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Is Argentina's Cristina Fernandez de Kirchner the next Evita?
Kirchner's move to nationalize Argentina's energy company sparked worry, but she's confident her country will support her just as it did the famed populist leader
The Argentine president holds an Eva Peron sculpture: Kirchner's nationalization moves have won populist support, reminding many of the famed populist leader.
The Argentine president holds an Eva Peron sculpture: Kirchner's nationalization moves have won populist support, reminding many of the famed populist leader.
Presidencia Argentina / Hand Out/dpa/Corbis
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rgentine President Cristina Fernandez de Kirchner shocked the global business community this week by announcing that she would essentially be nationalizing YPF, the country's dominant energy company, by having the government take a 51 percent controlling stake. Kirchner says YPF has failed to produce enough oil, even though the country is sitting on some of the world's largest reserves of oil and shale gas. The problem is that YPF's majority owner is Repsol, a private Spanish company, and the Spanish government has threatened retaliation for Kirchner's actions. "This president isn't going to respond to any threats," Kirchner shot back, "because I represent the Argentine people." The move is giving rise to fears that no foreign company in Argentina is safe from a state takeover, and investors widely agree that Kirchner's power grab will kill off foreign investment. But Kirchner, 59, is confident Argentines will continue to support her as they did another female populist leader: Eva Peron. Is Kirchner the next Evita?

She is certainly following in Evita's footsteps: At fiery rallies calling for Argentine ownership of businesses, Kirchner can be seen standing "beside an image depicting" Evita, say Helen Popper and Hillary Burke at Reuters. Her takeover of YPF is being hailed "as virtually heroic" by the Argentine public, which blames privatization of businesses in the 1990s for Argentina's spectacular economic crash in 2001 and 2002. Kirchner recently nationalized $30 billion in private pension funds and took over the airline Aerolineas Argentinas — both moves "won broad support." Her populist, nationalist positions have only strengthened her "political capital at home."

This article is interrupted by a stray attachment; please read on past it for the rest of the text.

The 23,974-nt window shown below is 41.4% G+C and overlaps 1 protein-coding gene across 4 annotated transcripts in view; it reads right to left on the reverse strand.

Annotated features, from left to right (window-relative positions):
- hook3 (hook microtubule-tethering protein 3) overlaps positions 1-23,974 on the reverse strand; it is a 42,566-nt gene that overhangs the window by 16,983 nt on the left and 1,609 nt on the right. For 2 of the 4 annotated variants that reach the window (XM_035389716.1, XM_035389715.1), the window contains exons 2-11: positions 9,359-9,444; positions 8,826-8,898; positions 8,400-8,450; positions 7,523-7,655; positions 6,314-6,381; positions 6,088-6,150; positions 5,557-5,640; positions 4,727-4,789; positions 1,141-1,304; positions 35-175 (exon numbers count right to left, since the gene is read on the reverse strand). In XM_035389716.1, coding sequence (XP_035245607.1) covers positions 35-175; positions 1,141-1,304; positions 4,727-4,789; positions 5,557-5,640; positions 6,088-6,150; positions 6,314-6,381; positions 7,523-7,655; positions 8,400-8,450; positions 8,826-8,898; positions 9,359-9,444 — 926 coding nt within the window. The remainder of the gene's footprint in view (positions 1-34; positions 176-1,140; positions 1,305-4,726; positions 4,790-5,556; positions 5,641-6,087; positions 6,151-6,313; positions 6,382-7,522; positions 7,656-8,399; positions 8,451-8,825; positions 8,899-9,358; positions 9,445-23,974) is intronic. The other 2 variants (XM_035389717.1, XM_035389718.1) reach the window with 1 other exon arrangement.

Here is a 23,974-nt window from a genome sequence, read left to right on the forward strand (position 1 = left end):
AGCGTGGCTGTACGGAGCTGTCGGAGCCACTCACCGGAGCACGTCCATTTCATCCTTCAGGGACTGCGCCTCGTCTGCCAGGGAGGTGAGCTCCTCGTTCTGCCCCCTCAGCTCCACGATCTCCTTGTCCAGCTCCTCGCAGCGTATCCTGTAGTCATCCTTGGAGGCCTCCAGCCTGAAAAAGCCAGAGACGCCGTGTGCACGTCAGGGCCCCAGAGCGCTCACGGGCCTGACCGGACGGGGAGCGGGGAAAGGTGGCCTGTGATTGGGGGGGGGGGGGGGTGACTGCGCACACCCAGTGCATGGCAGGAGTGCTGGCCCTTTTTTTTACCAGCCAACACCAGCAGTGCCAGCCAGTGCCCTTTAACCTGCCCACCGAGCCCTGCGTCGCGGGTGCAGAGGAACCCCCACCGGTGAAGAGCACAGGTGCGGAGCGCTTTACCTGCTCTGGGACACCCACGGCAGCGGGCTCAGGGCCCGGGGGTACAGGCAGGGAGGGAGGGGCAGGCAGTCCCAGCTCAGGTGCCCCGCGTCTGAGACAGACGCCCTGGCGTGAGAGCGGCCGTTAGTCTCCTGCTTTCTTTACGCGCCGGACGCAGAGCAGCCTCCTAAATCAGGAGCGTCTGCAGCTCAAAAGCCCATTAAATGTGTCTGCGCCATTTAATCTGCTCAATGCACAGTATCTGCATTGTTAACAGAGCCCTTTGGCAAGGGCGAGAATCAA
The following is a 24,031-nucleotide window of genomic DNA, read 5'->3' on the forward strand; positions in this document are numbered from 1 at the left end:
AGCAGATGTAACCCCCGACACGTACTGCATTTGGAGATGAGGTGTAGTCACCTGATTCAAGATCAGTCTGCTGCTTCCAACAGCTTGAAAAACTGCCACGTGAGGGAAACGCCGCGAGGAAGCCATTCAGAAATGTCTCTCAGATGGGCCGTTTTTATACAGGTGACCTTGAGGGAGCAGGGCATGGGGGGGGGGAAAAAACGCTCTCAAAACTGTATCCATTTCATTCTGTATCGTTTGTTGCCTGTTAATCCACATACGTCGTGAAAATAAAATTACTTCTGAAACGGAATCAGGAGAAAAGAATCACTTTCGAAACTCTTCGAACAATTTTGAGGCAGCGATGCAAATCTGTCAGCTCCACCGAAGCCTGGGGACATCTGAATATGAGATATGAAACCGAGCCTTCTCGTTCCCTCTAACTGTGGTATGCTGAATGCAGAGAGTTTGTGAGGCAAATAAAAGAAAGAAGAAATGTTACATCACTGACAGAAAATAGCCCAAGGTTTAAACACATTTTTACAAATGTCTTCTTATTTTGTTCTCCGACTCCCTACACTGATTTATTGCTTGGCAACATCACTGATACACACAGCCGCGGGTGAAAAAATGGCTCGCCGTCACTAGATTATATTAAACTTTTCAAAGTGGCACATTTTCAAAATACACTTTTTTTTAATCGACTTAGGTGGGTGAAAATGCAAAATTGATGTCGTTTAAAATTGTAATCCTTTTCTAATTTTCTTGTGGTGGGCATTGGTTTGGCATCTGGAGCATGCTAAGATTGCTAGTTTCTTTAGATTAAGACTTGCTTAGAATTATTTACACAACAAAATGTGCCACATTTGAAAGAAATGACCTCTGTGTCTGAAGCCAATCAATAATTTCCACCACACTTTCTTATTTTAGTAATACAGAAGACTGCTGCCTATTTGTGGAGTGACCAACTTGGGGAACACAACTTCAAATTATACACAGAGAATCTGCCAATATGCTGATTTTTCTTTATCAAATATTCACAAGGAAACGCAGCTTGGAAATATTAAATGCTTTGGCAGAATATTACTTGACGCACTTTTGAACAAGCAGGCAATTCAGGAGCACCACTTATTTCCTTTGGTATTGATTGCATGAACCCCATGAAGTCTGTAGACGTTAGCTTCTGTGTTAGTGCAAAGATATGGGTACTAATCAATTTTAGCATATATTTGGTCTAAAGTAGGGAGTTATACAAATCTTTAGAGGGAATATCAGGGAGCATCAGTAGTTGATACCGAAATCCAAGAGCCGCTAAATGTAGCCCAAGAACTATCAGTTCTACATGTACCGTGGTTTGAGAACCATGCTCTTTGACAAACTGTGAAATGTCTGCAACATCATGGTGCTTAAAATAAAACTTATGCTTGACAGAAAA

"Argentina's defiance on YPF strikes chord at home"

She's not Evita. She's Hugo Chavez: Kirchner is taking leadership lessons from Venezuelan President Hugo Chavez, who "has practically turned expropriation into a sport," says Robin Farzad at Bloomberg Businessweek. She can deliver "fire-and-brimstone" speeches "blaming foreigners for the energy shortages plaguing the country," but it's more likely she took over YPF because of the profits that would come from "soaring commodity prices." She is riding a wave of "nationalist-fed popularity" now, but she might not survive the inflation and high international borrowing costs that will come.
"Argentina tries the Chavez way"

Evita-like or not, Kirchner will regret this: The YPF takeover is a "shabby act of economic piracy," and "nationalization is likely to deepen" the energy company's problems, says Britain's Financial Times in an editorial. "A state-owned YPF will have neither the technical expertise nor the capital to exploit huge reserves of shale gas on Argentine territory, let alone the country's offshore oil prospects." It's hardly likely at this point that other foreign investors will be willing "to lend a hand."
"A shabby act of economic piracy"

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